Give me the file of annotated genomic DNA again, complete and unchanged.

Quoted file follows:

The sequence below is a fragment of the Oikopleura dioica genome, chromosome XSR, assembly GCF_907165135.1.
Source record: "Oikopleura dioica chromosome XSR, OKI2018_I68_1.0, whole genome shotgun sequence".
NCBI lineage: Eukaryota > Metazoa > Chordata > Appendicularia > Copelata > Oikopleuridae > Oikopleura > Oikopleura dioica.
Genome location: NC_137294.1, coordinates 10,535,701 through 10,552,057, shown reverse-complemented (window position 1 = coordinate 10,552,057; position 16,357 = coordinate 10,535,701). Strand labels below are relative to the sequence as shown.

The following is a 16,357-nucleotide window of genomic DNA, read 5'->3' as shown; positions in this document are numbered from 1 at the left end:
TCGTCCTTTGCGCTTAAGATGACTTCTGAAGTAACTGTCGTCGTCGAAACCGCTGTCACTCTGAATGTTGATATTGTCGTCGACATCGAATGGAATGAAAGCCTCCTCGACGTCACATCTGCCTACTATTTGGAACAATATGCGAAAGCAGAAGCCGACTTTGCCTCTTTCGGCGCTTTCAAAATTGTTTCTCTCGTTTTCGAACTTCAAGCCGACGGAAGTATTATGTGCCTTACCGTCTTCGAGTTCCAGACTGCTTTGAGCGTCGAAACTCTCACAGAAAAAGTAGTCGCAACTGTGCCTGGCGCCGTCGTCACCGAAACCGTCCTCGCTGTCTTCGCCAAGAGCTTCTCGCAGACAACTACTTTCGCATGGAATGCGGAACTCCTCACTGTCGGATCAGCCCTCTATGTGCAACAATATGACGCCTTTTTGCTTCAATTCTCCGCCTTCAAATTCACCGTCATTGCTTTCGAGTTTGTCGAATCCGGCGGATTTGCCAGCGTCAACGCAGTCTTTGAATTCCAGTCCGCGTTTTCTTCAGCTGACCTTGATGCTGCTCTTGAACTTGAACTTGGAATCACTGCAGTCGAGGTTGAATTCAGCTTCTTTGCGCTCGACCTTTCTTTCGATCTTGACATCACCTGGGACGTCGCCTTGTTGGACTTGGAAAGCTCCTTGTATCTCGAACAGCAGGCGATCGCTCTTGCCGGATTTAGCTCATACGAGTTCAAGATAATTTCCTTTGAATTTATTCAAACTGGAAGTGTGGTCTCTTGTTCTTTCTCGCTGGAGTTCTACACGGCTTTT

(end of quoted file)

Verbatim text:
The sequence below is a fragment of the Oikopleura dioica genome, chromosome XSR, assembly GCF_907165135.1.
Source record: "Oikopleura dioica chromosome XSR, OKI2018_I68_1.0, whole genome shotgun sequence".
NCBI lineage: Eukaryota > Metazoa > Chordata > Appendicularia > Copelata > Oikopleuridae > Oikopleura > Oikopleura dioica.
Genome location: NC_137294.1, coordinates 10,535,701 through 10,552,057, shown reverse-complemented (window position 1 = coordinate 10,552,057; position 16,357 = coordinate 10,535,701). Strand labels below are relative to the sequence as shown.

The following is a 16,357-nucleotide window of genomic DNA, read 5'->3' as shown; positions in this document are numbered from 1 at the left end:
TCGTCCTTTGCGCTTAAGATGACTTCTGAAGTAACTGTCGTCGTCGAAACCGCTGTCACTCTGAATGTTGATATTGTCGTCGACATCGAATGGAATGAAAGCCTCCTCGACGTCACATCTGCCTACTATTTGGAACAATATGCGAAAGCAGAAGCCGACTTTGCCTCTTTCGGCGCTTTCAAAATTGTTTCTCTCGTTTTCGAACTTCAAGCCGACGGAAGTATTATGTGCCTTACCGTCTTCGAGTTCCAGACTGCTTTGAGCGTCGAAACTCTCACAGAAAAAGTAGTCGCAACTGTGCCTGGCGCCGTCGTCACCGAAACCGTCCTCGCTGTCTTCGCCAAGAGCTTCTCGCAGACAACTACTTTCGCATGGAATGCGGAACTCCTCACTGTCGGATCAGCCCTCTATGTGCAACAATATGACGCCTTTTTGCTTCAATTCTCCGCCTTCAAATTCACCGTCATTGCTTTCGAGTTTGTCGAATCCGGCGGATTTGCCAGCGTCAACGCAGTCTTTGAATTCCAGTCCGCGTTTTCTTCAGCTGACCTTGATGCTGCTCTTGAACTTGAACTTGGAATCACTGCAGTCGAGGTTGAATTCAGCTTCTTTGCGCTCGACCTTTCTTTCGATCTTGACATCACCTGGGACGTCGCCTTGTTGGACTTGGAAAGCTCCTTGTATCTCGAACAGCAGGCGATCGCTCTTGCCGGATTTAGCTCATACGAGTTCAAGATAATTTCCTTTGAATTTATTCAAACTGGAAGTGTGGTCTCTTGTTCTTTCTCGCTGGAGTTCTACACGGCTTTT